Many morphological traits that T. Johnstone reported as being characteristic of Qatari Arabic in his "East Arabian Dialect Studies" seem to differ or not to be present at all in modern texts gathered in Doha namely: This might be due to the processes of koineization and interdialectal leveling which are at present taking place troughout the Gulf region, or because of internal variation within the boundaries of Qatar in particular, various Bedouin dialects are spoken in Qatar, while sedentary varieties are regarded as a more or less homogeneous linguistic entity [NOTE: Anyone interested in reading a pre-print version of the article can contact me directly].

Doha, Qatar More Info: Nov 13, Conference Start Date: October the 27th, University of Vienna Event Date: Oct 27, Organization: This paper proposes a re-discussion of the question of the number of genders in Arabic. Only varieties of Arabic that display gender distinction in the plural are considered here. In these varieties, it is argued, all nouns fall into one Quoties in conviviis imperium transtulimus in lulium pontificem et summum pontificium in Maximilianum Caesarem!

Deinde collegia monacharum — 35 — Luca D'Ascia matrimonio copulavimus coUegiis monachorum. Mox descripsimus ex illis exerci- tum adversus Turcas, deinde colonias ex iisdem in novas insulas. Breviter univer- sum orbis statum vertebamus. Sed haec senatusconsulta non inscribebantur aureis tabulis, sed vino, sic ut sublatis poculis nemo meminisset quid a quo dictus esser" This freedom in banquets and friendly conversations pleases me, and I often over-indulge in it, assessing the minds of others from the standpoint of my own.

How often in conversation did we transfer the empire to Pope Julius and supreme power to Emperor Maximilian! Next we joined in marriage the commu- nities of nuns to the communities of monks. Soon from them we formed an army against the Turks, then from the same we established colonies on new islands. In short time we overturned the entire state of the world. But such "Senate decrees" were not inscribed in gold tablets, but in wine, so that once the glasses were born away, nobody remembered what was said by whom.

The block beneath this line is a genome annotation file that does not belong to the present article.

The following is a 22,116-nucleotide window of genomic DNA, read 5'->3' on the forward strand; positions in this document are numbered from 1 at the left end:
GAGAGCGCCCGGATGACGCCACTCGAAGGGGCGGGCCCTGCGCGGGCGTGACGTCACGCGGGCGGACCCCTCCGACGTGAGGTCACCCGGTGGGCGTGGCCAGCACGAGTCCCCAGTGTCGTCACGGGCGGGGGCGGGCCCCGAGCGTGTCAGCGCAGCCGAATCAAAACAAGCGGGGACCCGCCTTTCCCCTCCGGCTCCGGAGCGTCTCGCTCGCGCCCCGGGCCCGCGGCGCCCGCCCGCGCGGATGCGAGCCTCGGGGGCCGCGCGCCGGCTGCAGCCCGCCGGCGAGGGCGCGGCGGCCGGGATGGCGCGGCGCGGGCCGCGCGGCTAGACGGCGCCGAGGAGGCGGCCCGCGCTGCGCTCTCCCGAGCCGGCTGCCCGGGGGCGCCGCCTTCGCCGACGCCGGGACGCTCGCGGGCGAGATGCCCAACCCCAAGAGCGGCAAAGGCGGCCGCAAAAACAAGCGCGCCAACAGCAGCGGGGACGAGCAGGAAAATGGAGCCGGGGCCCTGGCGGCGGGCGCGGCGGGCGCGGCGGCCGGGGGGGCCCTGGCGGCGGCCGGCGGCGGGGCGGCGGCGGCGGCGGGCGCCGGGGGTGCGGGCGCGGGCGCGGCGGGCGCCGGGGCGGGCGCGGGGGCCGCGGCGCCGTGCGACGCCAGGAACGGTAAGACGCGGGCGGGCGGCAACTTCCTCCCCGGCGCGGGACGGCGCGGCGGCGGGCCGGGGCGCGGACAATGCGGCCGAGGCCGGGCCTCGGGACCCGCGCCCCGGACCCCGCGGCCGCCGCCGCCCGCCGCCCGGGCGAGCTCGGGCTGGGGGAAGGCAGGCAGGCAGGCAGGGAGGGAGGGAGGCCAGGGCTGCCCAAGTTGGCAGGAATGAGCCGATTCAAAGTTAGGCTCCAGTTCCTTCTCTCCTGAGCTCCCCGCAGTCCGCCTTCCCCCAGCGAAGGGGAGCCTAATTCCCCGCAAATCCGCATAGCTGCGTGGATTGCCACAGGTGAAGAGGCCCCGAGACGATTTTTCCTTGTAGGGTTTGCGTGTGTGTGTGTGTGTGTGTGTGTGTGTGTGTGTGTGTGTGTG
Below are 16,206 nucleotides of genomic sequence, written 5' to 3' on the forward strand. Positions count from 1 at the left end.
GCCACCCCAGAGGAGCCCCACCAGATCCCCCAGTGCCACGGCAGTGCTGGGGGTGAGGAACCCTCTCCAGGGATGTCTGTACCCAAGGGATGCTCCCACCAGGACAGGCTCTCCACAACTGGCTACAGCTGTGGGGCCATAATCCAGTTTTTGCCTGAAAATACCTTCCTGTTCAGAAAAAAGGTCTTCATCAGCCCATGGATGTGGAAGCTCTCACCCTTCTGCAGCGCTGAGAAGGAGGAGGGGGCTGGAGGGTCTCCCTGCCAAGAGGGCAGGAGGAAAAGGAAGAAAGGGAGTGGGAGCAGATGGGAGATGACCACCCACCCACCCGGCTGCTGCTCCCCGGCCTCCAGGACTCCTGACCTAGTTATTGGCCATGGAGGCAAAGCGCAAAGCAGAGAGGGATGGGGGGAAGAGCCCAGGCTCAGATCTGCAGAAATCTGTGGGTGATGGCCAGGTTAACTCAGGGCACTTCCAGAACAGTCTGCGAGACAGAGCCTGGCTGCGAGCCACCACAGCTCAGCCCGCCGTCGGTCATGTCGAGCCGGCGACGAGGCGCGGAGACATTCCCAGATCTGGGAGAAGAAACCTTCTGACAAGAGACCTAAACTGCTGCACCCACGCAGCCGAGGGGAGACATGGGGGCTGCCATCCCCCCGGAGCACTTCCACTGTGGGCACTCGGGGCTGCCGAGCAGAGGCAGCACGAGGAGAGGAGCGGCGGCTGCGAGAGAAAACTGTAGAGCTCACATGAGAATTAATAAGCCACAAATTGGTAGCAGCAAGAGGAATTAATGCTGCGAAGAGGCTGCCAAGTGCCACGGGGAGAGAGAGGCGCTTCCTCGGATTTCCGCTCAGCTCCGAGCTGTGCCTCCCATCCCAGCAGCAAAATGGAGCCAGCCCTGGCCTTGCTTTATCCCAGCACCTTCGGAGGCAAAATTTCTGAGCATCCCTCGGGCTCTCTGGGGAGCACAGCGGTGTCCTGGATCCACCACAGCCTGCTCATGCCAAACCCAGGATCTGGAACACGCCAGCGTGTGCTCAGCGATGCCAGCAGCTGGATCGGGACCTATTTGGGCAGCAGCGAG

Agnosco errorem, tu deinceps mihi eris pro Gratiano Pasquille. Sane debebas ista in triviis declamitare. Non tamen id me puderet, nisi timerem decretum Pontificis illius Germani revocatum iri I acknowledge the error; you will stand then for me in place of Gratianus, Pasquillus. Clearly you were obliged to declaim those things in the streets. Namely, to those listening porters. However it wouldn't shame me, unless I feared that the decree of that German pope would be revoked I would not like this meeting of ours to be known to everyone, when already the truth, which is diligently sought in your presence here, is despised by all.

Typical of this way of proceeding is the reference to Saint Michael. Curione argues against the legend which claimed that the Archangel had installed himself on Mount Gargano. The cowherd, from whom the mountain had supposedly got- ten its name, had gone in search of a lost bull. Upon finding him, he fired a poi- sonous arrow at him in a fit of anger, an arrow that instead turned around and struck the person who had fired it. Saint Michael announced to the citizens of the area that he would from then on establish himself on the mountain as guardian cf Jacobus de Voragine [sic].

Curione further distorts the text of the Golden Legend: Dicebant ilium esse D. M[arphorius] Ilium qui in monte Gargano dicitur amasse taurum? They used to say he was Saint Michael. You mean he who is said to have loved a bull on Mount Gargano? But above all he invents in pure legendary style the struggle between the Archangel and the devil not found in Jacopo da Varagine for the possession of a soul: Angered, [Michael] struck the demon with his sword, and he threatened him with the red cross which he bore on his chest and ordered him to be quiet.

Indeed, the demon, reduced at last to obedience, stood with his head bowed, just as a fox will do who has stolen away a hen. If the peasant comes upon him and threatens him with a stick, he withdraws completely, nevertheless still holding the hen in his teeth. This comparison has an exactness that recalls Dante, and is very far from Cinquecento canons of decorum, especially in connection with the Last Judgement; the humanistically educated reader cannot but exclaim with Marphorius: Moreover, before I would accept these arguments, painters themselves often caused me to have doubts about this [purgatorial] fire.